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Uncharted: The Lost Legacy is a second helping of treasure hunting joy

Our preview of the upcoming installment in the franchise makes a few key tweaks, but keeps the main ingredients that make Uncharted games great.

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Now playing: Watch this: Uncharted: The Lost Legacy looks like another great adventure

It's only been just over a year since we said goodbye to charming treasure hunter Nathan Drake and his pals in Uncharted 4: A Thief's End, but we're already being treated to more from the universe in Uncharted: The Lost Legacy. What started as an expansion turned into a fully-fledged game in the Uncharted universe set about a year after the events of A Thief's End. So if you weren't ready to stop climbing, fighting and exploring on your PS4, Naughty Dog's got you covered.

So what's different in The Lost Legacy? This time around, recurring Uncharted character Chloe Frazer is the hero. She's exploring India in search of the fabled Golden Tusk of Ganesh. Since she faces off against Asav, a notorious war profiteer also on the hunt for the tusk, she enlists the help of a woman familiar with combat: Nadine Ross, one of Uncharted 4's villains. It's an interesting pairing, as these two don't have any allegiance or long-time loyalty to the other; because of that, interactions I got to see offered rich backstory and fun banter.

My play time was brief, but packed with all the things that make an Uncharted game: I discovered lost treasures, flung myself across vast crevasses, climbed precarious rock faces, fought armed goons working for my foe, solved a couple puzzles and drove recklessly around a massive open space. There's a definite callback to Uncharted 4's Madagascar area, which was one of the highlights of that game's features, but Naughty Dog chose to expand The Lost Legacy wider than they've ever done before.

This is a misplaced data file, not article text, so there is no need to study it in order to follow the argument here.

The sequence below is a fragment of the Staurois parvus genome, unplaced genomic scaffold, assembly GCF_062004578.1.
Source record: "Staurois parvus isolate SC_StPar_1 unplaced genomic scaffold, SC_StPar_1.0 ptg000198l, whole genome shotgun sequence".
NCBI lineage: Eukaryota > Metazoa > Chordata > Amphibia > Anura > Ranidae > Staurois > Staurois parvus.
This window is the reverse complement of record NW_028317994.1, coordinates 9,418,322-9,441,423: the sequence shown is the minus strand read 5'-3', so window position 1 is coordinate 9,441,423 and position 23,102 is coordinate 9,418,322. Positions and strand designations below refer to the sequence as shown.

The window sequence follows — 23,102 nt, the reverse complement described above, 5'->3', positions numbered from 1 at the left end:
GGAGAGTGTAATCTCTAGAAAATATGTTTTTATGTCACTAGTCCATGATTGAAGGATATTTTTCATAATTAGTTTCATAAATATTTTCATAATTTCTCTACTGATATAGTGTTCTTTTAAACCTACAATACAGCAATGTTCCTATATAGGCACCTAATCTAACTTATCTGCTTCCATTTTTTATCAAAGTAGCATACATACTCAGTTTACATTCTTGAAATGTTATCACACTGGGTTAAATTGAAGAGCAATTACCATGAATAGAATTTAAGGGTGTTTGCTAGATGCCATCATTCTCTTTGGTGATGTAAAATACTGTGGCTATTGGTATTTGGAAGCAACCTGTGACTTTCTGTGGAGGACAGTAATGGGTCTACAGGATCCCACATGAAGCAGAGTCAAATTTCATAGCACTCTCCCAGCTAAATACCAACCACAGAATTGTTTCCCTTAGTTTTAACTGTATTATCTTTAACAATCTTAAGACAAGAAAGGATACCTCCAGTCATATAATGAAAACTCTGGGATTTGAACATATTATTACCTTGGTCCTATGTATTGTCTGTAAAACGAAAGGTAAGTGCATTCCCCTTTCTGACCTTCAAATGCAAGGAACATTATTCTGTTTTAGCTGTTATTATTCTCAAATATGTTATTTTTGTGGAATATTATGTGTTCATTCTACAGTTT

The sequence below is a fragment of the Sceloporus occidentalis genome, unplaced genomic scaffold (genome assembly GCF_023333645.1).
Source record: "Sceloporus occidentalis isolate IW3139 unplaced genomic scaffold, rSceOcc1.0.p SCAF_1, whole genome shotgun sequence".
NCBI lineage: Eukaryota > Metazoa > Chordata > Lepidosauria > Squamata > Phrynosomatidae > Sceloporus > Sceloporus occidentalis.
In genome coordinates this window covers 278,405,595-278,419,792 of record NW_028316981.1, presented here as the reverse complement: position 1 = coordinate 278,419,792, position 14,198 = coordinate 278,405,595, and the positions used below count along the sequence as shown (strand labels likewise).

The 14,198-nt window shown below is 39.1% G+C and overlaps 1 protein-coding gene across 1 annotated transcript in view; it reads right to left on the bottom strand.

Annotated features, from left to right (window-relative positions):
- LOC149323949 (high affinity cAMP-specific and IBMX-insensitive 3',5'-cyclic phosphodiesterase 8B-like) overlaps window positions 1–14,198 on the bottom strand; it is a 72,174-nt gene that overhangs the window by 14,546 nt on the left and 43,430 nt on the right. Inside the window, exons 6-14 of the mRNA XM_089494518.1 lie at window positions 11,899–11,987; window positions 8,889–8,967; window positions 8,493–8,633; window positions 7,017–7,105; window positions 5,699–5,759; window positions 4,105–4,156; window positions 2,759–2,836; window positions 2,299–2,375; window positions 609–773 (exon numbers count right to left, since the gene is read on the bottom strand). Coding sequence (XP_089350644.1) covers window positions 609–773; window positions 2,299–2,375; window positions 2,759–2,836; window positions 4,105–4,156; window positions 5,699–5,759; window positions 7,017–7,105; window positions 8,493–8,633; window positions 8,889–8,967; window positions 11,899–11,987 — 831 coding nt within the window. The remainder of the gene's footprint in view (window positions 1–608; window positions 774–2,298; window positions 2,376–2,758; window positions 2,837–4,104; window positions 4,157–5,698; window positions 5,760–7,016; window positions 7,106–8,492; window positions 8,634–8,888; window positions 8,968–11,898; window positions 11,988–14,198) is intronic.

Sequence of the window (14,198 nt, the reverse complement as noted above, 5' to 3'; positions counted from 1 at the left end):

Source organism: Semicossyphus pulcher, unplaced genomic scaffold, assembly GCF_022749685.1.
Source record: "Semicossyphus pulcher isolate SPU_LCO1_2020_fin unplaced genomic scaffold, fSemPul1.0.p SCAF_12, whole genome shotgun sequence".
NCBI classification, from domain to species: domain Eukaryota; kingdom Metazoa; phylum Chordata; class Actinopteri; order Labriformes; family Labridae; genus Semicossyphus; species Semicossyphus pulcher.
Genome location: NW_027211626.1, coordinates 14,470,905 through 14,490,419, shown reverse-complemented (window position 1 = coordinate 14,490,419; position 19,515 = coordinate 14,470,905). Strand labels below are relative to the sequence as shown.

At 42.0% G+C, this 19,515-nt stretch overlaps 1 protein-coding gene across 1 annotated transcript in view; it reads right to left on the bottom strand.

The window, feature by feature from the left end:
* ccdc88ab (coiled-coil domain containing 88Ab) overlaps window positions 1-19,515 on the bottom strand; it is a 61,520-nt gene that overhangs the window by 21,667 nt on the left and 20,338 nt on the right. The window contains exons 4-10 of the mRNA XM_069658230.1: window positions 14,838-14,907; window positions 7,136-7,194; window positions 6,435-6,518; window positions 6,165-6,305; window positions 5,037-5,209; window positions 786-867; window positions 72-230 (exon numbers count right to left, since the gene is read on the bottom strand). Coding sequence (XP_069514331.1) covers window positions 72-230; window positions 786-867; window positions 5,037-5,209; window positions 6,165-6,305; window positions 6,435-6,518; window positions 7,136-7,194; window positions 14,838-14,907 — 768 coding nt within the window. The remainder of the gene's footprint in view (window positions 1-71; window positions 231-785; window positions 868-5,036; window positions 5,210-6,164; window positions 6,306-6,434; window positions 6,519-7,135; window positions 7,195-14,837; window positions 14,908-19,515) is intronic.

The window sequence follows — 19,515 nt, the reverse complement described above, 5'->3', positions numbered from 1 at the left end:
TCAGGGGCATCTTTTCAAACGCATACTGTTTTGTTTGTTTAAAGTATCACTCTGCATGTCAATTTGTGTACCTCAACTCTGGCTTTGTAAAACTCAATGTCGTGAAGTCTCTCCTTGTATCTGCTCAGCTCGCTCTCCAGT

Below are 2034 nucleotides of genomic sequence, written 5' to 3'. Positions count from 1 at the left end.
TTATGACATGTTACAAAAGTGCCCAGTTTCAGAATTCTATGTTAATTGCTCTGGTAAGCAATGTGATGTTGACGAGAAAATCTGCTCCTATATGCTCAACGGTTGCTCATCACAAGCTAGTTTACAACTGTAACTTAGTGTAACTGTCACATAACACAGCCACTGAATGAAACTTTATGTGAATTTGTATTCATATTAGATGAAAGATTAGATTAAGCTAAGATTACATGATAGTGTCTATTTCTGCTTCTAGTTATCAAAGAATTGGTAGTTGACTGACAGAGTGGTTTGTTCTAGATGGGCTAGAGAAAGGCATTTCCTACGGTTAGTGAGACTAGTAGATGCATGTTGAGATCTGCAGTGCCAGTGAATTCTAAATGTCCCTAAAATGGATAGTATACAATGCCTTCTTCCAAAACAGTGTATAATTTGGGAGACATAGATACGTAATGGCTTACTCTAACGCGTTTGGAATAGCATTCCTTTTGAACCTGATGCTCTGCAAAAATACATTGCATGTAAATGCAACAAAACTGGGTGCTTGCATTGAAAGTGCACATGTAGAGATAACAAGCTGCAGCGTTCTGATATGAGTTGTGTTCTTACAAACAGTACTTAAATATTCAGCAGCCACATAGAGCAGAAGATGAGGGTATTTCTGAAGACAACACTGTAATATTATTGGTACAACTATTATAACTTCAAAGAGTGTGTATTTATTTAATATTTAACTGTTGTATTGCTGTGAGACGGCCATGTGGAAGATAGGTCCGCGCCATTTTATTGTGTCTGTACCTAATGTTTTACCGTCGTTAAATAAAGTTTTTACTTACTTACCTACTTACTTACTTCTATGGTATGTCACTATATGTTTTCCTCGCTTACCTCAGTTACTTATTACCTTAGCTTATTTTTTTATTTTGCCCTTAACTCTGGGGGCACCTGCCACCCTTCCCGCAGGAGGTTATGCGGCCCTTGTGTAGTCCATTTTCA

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The area I played in (India's Western Ghats) was a good example of the game's "linear freedom." Instead of seeing a vast area with one lone destination and some smaller points of interest, Chloe and Nadine offer a variety of options for you to check out. You'll still need to end up in the same place, but it is a little less linear than previous installments, and I liked being able to decide which areas to tackle and in what order. Naughty Dog calls this "wide-linear," which is a nice way of saying "a really, really big line," but for Uncharted, it totally works. 

According to Game Director Kurt Margenau, the team also chose to narrow the scope of Lost Legacy compared to the globe-trotting locales of its predecessors — you'll spend the game in one region of India this time around. It's still really beautiful, even if you aren't galavanting across the planet (bonus: it looks even better on PS4 Pro). In addition, the multiplayer and survival modes from Uncharted 4 are included with The Lost Legacy, so anyone hoping for some online play should be satisfied.

There are some new game mechanics, including a fun little lock picking function for Chloe, a  new collectible that's tradable for in-game items, some added stealth abilities for avoiding combat, and Chloe's cell phone, which can snap pictures of any magnificent sights you happen to come across.

From what I saw (which was pretty close to the finished product, since the game ships August 22), if you're hoping for Naughty Dog to remake the wheel when it comes to Uncharted, this probably won't satisfy your needs. But if you loved Uncharted 4 and want a second helping of some really good comfort food? Uncharted: The Lost Legacy will probably be your jam.